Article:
Ethics and Form in Fantasy Literature: Tolkien, Rowling, and Meyer grew out of an interest in how fantasy reflects ethical values, and in particular, what Lykke Guanio-Uluru calls “‘best selling ethics’: the ethical ‘patterns of meaning’ embedded in best-selling literature” (1). The aim, she says, is “to give a literary analysis of the ethical arguments and structures of valuing in the three widely popular fantasy texts [identified in her title] and to compare them to each other” (6).
The thesis underlying the book is that fantasy literature’s narrative structure, or form, is innately tied to an author’s ethical world view and values system, and that in turn, how a reader responds to either the form or the ethics or both is reflective of the reader’s worldview and values. This theory may seem obvious at first to some fantasy scholars, but Guanio-Uluru’s exploration of these assumptions nevertheless is thought-provoking and informative, as she takes the seeming obvious to a deeper level through a detailed application of theories of narrative and of ethics, combined with close literary analysis.
Guanio-Uluru lays out her theoretical foundation in chapter 1, giving an overall brief history of each series under examination here as well as of fantasy as a genre, before setting forth her theoretical contexts and approaches. Her study is especially influenced by critical approaches to narratology, namely James Phelan’s study of narrative progression and focalization and Wayne C. Booth’s and Dan Shen’s discussions of the implied author.
This introductory chapter is followed by Part 1, her study of the two quest fantasies, The Lord of the Rings (chapter 2) and the Harry Potter series (chapter 3), ending with a summation of her findings on those two sets of texts in chapter 4. She includes The Silmarillion and The Hobbit in her analysis of Tolkien’s works because, she says, they are interconnected in terms of narrative development, and she includes The Tales of Beedle the Bard in her analysis of Rowling’s series in her exploration of Dumbledore’s moral code. These two ancillary works do indeed shed further light on the respective main texts, though she does quite little with the wizarding fairy tales in The Tales, and the analysis of the ethics underlying Tolkien’s and Rowling’s series in this section is thorough and thoughtful.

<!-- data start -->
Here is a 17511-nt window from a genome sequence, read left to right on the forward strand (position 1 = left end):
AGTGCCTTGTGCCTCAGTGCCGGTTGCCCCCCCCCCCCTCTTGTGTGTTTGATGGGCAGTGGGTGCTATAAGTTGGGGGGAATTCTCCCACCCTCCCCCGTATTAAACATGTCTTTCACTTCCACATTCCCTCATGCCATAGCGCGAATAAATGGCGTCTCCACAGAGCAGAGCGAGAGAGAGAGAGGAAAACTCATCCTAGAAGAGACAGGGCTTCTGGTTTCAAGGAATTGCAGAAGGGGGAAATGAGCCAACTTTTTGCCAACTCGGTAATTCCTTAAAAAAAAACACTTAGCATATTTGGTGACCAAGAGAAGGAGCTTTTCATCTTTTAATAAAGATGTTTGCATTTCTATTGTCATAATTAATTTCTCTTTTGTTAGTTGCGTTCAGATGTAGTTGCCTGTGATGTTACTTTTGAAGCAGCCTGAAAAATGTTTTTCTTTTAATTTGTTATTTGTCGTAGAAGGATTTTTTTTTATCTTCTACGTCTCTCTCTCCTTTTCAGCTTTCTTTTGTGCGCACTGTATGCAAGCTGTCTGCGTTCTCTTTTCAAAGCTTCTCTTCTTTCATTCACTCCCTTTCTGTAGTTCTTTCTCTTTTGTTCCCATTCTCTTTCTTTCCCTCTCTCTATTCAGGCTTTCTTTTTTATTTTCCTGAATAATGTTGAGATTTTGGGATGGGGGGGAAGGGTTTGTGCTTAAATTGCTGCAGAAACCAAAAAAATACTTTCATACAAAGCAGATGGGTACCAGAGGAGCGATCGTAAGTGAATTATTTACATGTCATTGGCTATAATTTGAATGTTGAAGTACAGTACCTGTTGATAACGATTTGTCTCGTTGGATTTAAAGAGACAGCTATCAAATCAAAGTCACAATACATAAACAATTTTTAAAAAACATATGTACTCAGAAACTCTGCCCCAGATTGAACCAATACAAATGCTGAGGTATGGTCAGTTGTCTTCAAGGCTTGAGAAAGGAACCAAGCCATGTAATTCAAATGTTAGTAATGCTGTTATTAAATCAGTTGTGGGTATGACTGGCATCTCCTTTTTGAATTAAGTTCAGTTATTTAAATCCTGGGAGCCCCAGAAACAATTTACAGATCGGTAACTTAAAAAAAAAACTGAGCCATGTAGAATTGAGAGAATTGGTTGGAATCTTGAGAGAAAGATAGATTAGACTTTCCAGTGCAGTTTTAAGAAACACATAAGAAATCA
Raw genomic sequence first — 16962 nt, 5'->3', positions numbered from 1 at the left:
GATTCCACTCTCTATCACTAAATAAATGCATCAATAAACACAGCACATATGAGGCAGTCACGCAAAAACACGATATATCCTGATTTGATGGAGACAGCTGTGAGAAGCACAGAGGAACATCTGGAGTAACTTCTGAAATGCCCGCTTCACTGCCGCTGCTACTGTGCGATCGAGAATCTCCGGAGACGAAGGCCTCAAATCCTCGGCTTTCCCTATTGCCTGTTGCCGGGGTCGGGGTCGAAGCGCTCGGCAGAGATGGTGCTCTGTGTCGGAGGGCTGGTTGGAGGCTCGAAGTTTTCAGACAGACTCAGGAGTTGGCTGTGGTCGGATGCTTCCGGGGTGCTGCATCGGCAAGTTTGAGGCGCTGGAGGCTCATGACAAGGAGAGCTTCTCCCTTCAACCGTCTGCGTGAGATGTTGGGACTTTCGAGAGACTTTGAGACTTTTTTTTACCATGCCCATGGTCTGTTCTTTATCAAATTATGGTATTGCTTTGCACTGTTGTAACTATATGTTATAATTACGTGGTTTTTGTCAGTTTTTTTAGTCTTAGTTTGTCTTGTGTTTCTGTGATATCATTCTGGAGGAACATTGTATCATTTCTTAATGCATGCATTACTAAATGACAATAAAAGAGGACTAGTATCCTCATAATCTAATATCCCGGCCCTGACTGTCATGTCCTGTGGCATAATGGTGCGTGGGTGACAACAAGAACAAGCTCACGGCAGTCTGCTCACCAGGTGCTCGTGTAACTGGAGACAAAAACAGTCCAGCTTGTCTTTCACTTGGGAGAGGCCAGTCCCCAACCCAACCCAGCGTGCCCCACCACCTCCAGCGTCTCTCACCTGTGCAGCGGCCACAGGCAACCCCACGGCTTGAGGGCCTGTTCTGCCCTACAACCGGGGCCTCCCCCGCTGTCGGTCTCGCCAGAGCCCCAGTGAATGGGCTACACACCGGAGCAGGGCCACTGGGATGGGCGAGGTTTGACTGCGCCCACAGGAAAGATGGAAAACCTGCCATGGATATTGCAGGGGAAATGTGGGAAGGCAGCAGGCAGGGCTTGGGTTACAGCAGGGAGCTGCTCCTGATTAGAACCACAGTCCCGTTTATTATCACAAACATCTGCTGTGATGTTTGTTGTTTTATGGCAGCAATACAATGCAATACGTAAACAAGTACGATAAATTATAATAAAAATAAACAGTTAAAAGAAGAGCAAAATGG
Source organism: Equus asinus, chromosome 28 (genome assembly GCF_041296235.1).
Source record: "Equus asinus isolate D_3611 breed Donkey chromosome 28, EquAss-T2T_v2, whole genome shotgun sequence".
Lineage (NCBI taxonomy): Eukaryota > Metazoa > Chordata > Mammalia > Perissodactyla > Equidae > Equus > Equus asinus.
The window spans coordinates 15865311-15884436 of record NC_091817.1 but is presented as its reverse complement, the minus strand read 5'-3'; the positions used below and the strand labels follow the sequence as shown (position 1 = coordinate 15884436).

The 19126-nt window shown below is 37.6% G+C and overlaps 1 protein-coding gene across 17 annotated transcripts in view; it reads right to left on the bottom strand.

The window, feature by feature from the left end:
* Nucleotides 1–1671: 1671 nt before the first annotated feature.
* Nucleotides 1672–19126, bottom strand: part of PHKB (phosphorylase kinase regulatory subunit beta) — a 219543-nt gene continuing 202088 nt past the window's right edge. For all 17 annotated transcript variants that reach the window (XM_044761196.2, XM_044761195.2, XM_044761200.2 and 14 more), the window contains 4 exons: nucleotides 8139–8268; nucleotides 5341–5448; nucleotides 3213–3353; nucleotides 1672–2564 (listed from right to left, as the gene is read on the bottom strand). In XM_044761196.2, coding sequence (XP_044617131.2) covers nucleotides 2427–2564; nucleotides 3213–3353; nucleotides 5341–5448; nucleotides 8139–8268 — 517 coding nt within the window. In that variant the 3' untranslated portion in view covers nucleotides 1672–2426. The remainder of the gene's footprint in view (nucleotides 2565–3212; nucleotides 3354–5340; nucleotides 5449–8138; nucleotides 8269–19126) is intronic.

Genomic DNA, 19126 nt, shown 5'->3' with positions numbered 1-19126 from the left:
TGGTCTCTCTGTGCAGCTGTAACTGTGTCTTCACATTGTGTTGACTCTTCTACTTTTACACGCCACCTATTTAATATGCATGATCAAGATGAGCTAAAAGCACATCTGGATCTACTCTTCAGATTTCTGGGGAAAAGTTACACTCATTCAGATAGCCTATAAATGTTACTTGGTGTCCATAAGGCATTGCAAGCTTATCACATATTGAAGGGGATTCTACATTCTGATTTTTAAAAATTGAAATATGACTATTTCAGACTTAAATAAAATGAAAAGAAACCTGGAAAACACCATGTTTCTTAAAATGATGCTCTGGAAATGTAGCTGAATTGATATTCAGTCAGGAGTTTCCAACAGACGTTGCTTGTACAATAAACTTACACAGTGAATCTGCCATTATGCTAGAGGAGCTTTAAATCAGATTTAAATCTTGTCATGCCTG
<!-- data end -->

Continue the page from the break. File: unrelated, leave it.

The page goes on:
In the analysis of Tolkien, she argues that there is a tension underlying the presentation of good and evil in the series that stems from the “two divergent world views,” which underlie the creation of Middle Earth: “the values expressed in Old Norse mythology and the beliefs upheld by the Judeo-Christian tradition” (41). A good bit of the basic literary analysis in this chapter is devoted to exploring how those mythologies, especially the Norse mythology, are at work in the series, and she sees the archetype of the [End Page 234] tree as an overriding symbol that connects both world views (Yggdrasil and the Trees of Life and of Knowledge in Norse and Judeo-Christian mythology, respectively). Light is another recurrent major symbol, and Guanio-Uluru argues that emotional responses to the images of trees and light are integral to the reader’s reaction to the work and thus to its ethical influences. Two characters that she feels encapsulate the ethical system underpinning the series are Tom Bombadil, who represents the ecological ethics of the text (80), and Frodo as he moves toward a pacifist stance and a deeper understanding of compassion. The Judeo-Christian outlook that dominates by the end of the series is evident in the implied author’s desire “to develop in the reader a yearning for what lies ‘beyond’ the worldly and political concerns of the 3rd age of Middle Earth, and, by extension, our own” (84).
Regarding Rowling’s Harry Potter series, Guanio-Uluru sees it as an increasingly complex text that involves “several narrative schemata and thereby several layers of reader expectation simultaneously” (87). Since the books are character driven, she argues, the moral codes...